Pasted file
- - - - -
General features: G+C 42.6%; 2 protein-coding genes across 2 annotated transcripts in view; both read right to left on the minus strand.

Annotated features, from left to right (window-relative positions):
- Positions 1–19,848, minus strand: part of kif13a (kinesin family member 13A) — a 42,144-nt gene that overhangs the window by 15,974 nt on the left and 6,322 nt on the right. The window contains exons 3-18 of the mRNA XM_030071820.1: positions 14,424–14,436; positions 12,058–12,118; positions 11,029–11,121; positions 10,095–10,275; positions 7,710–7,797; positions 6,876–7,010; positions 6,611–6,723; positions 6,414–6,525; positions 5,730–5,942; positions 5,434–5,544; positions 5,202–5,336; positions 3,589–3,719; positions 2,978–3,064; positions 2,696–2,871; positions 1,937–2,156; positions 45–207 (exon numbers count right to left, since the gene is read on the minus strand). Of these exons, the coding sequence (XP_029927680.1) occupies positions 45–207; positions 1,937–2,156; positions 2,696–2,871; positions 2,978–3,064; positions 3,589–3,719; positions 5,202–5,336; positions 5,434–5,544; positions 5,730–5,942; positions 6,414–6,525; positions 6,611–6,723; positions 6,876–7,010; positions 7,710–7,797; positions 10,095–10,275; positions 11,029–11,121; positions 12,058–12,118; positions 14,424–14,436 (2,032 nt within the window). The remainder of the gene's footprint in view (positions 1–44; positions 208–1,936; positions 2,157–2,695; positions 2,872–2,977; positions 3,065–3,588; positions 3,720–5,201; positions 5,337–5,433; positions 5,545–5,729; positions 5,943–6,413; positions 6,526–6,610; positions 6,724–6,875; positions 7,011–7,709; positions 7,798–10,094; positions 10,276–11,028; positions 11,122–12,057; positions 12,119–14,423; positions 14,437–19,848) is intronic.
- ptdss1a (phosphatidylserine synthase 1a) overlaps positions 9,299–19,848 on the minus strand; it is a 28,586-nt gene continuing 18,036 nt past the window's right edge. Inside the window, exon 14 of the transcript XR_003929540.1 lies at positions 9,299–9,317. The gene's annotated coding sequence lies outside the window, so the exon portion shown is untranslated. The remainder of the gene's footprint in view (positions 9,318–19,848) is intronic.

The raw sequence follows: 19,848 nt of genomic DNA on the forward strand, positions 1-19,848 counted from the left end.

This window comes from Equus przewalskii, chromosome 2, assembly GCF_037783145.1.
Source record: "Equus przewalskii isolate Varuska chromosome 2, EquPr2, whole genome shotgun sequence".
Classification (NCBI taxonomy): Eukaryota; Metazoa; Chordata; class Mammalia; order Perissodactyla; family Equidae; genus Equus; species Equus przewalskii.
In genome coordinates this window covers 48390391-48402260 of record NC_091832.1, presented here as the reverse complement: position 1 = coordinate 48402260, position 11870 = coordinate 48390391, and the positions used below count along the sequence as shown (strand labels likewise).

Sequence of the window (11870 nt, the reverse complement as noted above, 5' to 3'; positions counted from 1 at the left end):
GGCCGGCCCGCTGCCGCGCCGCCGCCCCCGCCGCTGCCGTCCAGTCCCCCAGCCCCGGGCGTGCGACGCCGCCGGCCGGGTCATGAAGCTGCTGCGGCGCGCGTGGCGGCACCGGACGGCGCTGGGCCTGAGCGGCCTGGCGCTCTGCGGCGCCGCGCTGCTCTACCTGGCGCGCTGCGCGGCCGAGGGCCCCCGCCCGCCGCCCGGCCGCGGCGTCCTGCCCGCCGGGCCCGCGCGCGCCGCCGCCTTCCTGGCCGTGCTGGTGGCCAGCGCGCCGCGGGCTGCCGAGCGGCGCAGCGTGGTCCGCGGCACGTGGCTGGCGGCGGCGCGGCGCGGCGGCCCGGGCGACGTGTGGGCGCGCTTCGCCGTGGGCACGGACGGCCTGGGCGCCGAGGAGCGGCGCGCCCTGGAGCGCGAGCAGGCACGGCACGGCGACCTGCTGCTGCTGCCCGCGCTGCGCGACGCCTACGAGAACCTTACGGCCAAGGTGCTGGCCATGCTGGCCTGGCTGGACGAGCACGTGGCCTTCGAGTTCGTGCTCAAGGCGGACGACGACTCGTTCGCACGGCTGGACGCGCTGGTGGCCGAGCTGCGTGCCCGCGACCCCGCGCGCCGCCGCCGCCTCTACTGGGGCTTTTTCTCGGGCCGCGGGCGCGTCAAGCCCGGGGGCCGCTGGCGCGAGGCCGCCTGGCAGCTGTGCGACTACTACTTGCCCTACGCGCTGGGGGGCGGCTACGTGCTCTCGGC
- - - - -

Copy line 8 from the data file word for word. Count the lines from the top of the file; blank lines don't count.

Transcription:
Classification (NCBI taxonomy): Eukaryota; Metazoa; Chordata; class Mammalia; order Perissodactyla; family Equidae; genus Equus; species Equus przewalskii.